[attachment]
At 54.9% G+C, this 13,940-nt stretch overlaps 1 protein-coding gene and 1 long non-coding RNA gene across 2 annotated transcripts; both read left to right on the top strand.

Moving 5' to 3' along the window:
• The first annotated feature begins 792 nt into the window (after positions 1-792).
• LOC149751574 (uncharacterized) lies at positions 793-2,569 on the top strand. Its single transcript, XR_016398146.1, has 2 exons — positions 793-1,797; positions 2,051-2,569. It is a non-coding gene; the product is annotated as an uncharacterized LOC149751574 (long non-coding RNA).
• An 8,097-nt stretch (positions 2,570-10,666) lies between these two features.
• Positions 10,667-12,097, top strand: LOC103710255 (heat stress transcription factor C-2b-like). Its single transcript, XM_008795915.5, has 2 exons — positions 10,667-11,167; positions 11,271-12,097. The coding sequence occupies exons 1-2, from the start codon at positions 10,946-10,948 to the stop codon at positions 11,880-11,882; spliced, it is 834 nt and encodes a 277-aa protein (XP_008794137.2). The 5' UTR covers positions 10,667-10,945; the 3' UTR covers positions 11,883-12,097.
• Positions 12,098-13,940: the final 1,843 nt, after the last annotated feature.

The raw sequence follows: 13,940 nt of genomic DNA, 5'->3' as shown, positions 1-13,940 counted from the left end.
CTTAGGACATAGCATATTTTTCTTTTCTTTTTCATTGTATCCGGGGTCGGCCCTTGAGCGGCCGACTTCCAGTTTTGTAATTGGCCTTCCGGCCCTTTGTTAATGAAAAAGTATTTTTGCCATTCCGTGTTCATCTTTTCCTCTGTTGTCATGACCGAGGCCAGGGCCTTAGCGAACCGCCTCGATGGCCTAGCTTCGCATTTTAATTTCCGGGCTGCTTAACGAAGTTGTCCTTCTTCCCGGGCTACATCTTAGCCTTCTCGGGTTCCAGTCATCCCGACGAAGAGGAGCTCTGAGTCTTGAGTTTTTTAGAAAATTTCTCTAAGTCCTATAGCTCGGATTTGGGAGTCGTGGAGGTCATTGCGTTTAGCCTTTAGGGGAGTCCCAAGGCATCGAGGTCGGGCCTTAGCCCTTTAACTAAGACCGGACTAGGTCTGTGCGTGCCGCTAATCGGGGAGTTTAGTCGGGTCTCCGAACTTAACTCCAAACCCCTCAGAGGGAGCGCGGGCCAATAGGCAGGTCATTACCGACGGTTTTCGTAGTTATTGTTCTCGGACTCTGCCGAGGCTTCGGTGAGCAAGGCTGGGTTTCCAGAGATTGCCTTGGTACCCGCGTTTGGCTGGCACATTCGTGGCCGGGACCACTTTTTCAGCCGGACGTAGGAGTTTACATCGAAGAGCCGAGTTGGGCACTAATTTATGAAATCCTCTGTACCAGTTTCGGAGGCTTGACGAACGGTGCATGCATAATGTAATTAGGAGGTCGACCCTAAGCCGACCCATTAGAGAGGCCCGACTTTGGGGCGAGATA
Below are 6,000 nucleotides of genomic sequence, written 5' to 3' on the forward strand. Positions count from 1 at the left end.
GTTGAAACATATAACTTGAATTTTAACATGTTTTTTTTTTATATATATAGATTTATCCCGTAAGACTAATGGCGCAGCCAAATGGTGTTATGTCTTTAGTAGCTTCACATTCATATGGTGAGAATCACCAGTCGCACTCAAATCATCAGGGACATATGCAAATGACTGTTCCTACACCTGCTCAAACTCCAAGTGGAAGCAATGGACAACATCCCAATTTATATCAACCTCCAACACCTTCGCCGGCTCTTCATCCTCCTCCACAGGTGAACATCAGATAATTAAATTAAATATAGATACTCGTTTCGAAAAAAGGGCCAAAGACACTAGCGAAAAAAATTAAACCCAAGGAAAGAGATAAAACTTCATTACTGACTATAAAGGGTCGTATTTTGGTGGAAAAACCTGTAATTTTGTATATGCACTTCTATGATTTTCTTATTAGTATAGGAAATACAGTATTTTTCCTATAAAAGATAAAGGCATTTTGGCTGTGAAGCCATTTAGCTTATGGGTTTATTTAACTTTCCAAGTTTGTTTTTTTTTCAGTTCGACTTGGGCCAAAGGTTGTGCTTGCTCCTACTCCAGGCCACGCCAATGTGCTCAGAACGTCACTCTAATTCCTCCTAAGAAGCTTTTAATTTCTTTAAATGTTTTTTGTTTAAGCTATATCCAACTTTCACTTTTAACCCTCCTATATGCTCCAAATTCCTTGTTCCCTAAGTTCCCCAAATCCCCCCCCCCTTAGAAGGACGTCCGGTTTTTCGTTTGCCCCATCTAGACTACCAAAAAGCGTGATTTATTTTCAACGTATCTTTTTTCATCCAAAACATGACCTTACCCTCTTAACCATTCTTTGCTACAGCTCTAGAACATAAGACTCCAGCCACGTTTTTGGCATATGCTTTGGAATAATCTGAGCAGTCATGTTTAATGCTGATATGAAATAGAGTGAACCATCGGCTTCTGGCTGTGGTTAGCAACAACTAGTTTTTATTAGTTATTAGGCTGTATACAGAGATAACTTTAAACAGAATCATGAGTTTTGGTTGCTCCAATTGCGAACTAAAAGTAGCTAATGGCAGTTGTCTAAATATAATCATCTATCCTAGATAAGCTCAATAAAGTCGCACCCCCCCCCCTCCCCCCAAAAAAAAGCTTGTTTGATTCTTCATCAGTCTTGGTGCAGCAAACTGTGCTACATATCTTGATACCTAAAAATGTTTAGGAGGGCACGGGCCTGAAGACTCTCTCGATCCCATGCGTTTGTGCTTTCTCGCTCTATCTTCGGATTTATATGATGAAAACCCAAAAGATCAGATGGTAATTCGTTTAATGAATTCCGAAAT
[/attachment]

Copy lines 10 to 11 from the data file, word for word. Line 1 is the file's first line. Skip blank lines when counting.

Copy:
Below are 6,000 nucleotides of genomic sequence, written 5' to 3' on the forward strand. Positions count from 1 at the left end.
GTTGAAACATATAACTTGAATTTTAACATGTTTTTTTTTTATATATATAGATTTATCCCGTAAGACTAATGGCGCAGCCAAATGGTGTTATGTCTTTAGTAGCTTCACATTCATATGGTGAGAATCACCAGTCGCACTCAAATCATCAGGGACATATGCAAATGACTGTTCCTACACCTGCTCAAACTCCAAGTGGAAGCAATGGACAACATCCCAATTTATATCAACCTCCAACACCTTCGCCGGCTCTTCATCCTCCTCCACAGGTGAACATCAGATAATTAAATTAAATATAGATACTCGTTTCGAAAAAAGGGCCAAAGACACTAGCGAAAAAAATTAAACCCAAGGAAAGAGATAAAACTTCATTACTGACTATAAAGGGTCGTATTTTGGTGGAAAAACCTGTAATTTTGTATATGCACTTCTATGATTTTCTTATTAGTATAGGAAATACAGTATTTTTCCTATAAAAGATAAAGGCATTTTGGCTGTGAAGCCATTTAGCTTATGGGTTTATTTAACTTTCCAAGTTTGTTTTTTTTTCAGTTCGACTTGGGCCAAAGGTTGTGCTTGCTCCTACTCCAGGCCACGCCAATGTGCTCAGAACGTCACTCTAATTCCTCCTAAGAAGCTTTTAATTTCTTTAAATGTTTTTTGTTTAAGCTATATCCAACTTTCACTTTTAACCCTCCTATATGCTCCAAATTCCTTGTTCCCTAAGTTCCCCAAATCCCCCCCCCCTTAGAAGGACGTCCGGTTTTTCGTTTGCCCCATCTAGACTACCAAAAAGCGTGATTTATTTTCAACGTATCTTTTTTCATCCAAAACATGACCTTACCCTCTTAACCATTCTTTGCTACAGCTCTAGAACATAAGACTCCAGCCACGTTTTTGGCATATGCTTTGGAATAATCTGAGCAGTCATGTTTAATGCTGATATGAAATAGAGTGAACCATCGGCTTCTGGCTGTGGTTAGCAACAACTAGTTTTTATTAGTTATTAGGCTGTATACAGAGATAACTTTAAACAGAATCATGAGTTTTGGTTGCTCCAATTGCGAACTAAAAGTAGCTAATGGCAGTTGTCTAAATATAATCATCTATCCTAGATAAGCTCAATAAAGTCGCACCCCCCCCCCTCCCCCCAAAAAAAAGCTTGTTTGATTCTTCATCAGTCTTGGTGCAGCAAACTGTGCTACATATCTTGATACCTAAAAATGTTTAGGAGGGCACGGGCCTGAAGACTCTCTCGATCCCATGCGTTTGTGCTTTCTCGCTCTATCTTCGGATTTATATGATGAAAACCCAAAAGATCAGATGGTAATTCGTTTAATGAATTCCGAAAT